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Reductionalism

KSpiceFantastic

Haters gonna hate.
Do you think that everything in the universe can be explained by one unifying theme? If so, what?

By definition, reductionalism links different contexts together, meaning for example...

Economics came from sociology, sociology from psychology, psych from biology, biology from chemistry, chemistry from physics... and so on...

I personally think that there is no unifying theme yet known, but what do you think?
 

generalblue

Where is my Queen?
If I could answer this question, this would solve all the mysterious of the universe sorry but I don't really have an answer for this just due to the fact that I 'believe' everything is linked in some sort of way . I definetly believe that there is one link that we have not discovered, and probably never discover, that can answer all the questions about life and the universe.

But I have the answer.
42 :lol:
 
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Merc

Problematic Shitlord
V.I.P.
Chaos?

That'd be the only answer I could come up with. The ultimate truth that the universe is unpredictable and without pattern much like many other facets of our lives.
 

KSpiceFantastic

Haters gonna hate.
Chaos makes sense for sure, but the universe is increasing in entropy over time so chaos is maybe the closest thing to an answer.
 

Sim

Registered Member
Interesting question.

The answer is: 42.
 

KSpiceFantastic

Haters gonna hate.
genblue brought that up a couple of posts ago, but that is a jokey answer... haha.

If the unifying theme IS related to 42, then WTF.
 

EllyDicious

made of AMBIGUITY
V.I.P.
Chaos?

That'd be the only answer I could come up with. The ultimate truth that the universe is unpredictable and without pattern much like many other facets of our lives.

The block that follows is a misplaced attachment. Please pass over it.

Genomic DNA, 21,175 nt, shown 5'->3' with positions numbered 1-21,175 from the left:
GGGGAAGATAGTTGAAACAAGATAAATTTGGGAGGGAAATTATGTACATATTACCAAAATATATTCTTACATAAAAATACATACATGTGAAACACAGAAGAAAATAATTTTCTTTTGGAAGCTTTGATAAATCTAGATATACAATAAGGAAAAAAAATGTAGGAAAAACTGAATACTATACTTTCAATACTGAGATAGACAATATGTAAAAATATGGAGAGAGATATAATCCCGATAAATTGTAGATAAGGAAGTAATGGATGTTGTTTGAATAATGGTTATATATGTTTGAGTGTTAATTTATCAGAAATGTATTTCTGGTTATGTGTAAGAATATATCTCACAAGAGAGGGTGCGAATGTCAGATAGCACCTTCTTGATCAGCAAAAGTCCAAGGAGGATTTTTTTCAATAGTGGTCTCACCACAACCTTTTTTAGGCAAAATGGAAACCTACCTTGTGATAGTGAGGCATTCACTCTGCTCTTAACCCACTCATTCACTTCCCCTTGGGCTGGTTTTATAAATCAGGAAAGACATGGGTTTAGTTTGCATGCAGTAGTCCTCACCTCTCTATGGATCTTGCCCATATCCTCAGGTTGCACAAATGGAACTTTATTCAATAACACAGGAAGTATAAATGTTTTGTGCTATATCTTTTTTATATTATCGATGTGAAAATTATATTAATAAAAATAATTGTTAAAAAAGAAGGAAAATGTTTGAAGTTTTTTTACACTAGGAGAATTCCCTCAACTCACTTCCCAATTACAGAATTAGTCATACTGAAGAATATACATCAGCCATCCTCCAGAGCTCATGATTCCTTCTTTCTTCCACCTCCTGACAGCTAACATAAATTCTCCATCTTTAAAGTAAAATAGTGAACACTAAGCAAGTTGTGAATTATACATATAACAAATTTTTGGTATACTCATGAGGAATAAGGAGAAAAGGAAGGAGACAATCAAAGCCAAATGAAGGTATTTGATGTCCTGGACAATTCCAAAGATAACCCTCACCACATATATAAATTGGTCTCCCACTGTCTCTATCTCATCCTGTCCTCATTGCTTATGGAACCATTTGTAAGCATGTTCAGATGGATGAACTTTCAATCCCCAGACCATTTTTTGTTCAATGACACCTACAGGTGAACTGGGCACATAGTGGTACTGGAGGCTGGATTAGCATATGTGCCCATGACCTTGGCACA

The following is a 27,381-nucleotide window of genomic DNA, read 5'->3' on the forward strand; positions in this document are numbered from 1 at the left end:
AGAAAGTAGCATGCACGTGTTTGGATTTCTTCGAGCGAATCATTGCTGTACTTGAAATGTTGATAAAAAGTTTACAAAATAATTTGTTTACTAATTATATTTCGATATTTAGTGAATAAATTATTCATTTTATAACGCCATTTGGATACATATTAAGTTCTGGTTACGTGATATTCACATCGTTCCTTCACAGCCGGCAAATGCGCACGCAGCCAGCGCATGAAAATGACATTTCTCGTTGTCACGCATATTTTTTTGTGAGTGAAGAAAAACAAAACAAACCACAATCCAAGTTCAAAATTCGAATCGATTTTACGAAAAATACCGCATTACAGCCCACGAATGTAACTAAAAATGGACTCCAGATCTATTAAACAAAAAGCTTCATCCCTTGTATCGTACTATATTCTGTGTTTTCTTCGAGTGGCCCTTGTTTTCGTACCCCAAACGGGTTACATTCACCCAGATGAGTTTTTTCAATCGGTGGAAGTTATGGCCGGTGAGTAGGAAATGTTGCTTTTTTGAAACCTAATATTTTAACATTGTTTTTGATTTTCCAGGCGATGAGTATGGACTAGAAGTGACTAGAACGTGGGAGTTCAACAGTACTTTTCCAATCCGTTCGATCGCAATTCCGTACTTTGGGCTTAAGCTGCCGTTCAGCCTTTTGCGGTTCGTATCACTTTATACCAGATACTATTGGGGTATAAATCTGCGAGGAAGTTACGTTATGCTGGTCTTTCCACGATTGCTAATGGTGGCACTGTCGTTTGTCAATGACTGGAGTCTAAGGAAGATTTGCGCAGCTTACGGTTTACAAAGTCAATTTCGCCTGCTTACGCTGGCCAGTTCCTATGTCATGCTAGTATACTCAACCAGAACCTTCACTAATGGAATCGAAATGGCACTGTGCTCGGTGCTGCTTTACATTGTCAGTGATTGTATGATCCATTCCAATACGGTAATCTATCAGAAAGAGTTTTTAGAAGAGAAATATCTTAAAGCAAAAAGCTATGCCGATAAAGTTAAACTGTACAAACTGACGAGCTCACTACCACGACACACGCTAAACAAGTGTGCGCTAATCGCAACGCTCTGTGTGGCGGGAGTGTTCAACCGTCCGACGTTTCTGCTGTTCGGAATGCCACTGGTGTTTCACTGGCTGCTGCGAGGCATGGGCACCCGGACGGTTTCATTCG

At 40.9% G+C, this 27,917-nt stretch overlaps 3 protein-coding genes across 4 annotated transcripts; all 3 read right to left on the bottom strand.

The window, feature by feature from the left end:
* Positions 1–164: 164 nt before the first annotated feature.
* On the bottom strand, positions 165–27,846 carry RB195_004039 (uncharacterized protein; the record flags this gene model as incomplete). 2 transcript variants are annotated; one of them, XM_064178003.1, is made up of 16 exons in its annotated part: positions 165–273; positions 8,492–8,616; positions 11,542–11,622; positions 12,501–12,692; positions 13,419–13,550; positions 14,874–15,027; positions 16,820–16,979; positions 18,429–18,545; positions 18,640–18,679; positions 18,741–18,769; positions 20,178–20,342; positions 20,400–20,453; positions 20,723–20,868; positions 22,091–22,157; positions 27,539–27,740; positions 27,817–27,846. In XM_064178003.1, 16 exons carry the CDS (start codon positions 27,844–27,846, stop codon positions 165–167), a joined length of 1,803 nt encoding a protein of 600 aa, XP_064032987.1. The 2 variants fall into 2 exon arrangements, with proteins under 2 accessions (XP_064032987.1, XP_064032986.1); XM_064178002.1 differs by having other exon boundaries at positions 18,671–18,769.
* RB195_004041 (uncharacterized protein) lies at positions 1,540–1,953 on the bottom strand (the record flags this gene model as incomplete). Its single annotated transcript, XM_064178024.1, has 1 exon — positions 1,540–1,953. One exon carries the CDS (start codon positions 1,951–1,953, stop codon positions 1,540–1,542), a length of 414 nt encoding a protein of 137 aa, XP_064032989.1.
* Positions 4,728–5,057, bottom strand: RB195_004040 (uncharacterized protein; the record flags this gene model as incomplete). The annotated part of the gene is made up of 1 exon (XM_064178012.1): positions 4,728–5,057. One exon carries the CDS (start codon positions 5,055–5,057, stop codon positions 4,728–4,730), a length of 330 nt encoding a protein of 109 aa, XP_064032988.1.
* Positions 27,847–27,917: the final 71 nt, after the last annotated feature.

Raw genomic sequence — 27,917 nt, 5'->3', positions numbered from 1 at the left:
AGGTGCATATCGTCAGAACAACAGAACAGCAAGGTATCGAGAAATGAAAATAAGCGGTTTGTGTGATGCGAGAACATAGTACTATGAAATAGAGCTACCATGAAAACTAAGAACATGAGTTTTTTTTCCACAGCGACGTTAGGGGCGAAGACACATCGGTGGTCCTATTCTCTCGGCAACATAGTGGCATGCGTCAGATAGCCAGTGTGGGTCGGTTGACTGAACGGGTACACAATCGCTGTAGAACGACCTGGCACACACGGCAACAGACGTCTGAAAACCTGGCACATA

I don't think it's chaotic. Just because we have the inability to understand how some phenomenon work this doesn't make them chaotic.
Actually, I don't think anything in the universe is chaotic.
There is only a complex regulation which is hard for us to understand.
 

KSpiceFantastic

Haters gonna hate.
I don't think it's chaotic. Just because we have the inability to understand how some phenomenon work this doesn't make them chaotic.
Actually, I don't think anything in the universe is chaotic.
There is only a complex regulation which is hard for us to understand.
The only thing that can be remotely chaotic about the universe is how it started (for non-creationists).
 

EllyDicious

made of AMBIGUITY
V.I.P.
The only thing that can be remotely chaotic about the universe is how it started (for non-creationists).
But even that cannot be considered chaotic. Chaotic is something that doesn't make sense.
But something happened that brought the formation of the universe and this has to do with the nature laws which are not chaotic. They are just complex.
 

ExpectantlyIronic

e̳̳̺͕ͬ̓̑̂ͮͦͣ͒͒h̙ͦ̔͂?̅̂ ̾͗̑
KSpiceFantastic said:
The only thing that can be remotely chaotic about the universe is how it started (for non-creationists).
EllyDicious said:
But even that cannot be considered chaotic. Chaotic is something that doesn't make sense.
There's a famous experiment where light was shown through a couple slits in a board to see what pattern it'd form on the wall behind the board. If light consisted in particles--it was reasoned--you would end up w/ two slit shapes on the wall behind the board, as if you'd shot at it with a scattergun. That's not what happened. Instead, the light formed a number of slit shapes in what's called an "interference pattern": exactly what you would expect if light was a wave.

Of course, while light acts as a wave, it consists in particles. So another "double-slit experiment" was done with electrons instead of light. Electrons were fired one-by-one at a pair of slits to see where they ended up on a screen. One-by-one they fell into place to form an interference pattern, as if they were somehow interacting with each other across time. Whatever the cause of their strange behavior--assuming acting in such a way is just not a fundamental component of the particles--there is no way to predict exactly where a given electron will land.

Down to the irreducible particles that compose it: nature seems unpredictable. Not wholly unpredictable--an electron fired in a double-slit experiment will land within a predictable area--but enough so to say God may very well play dice.
 
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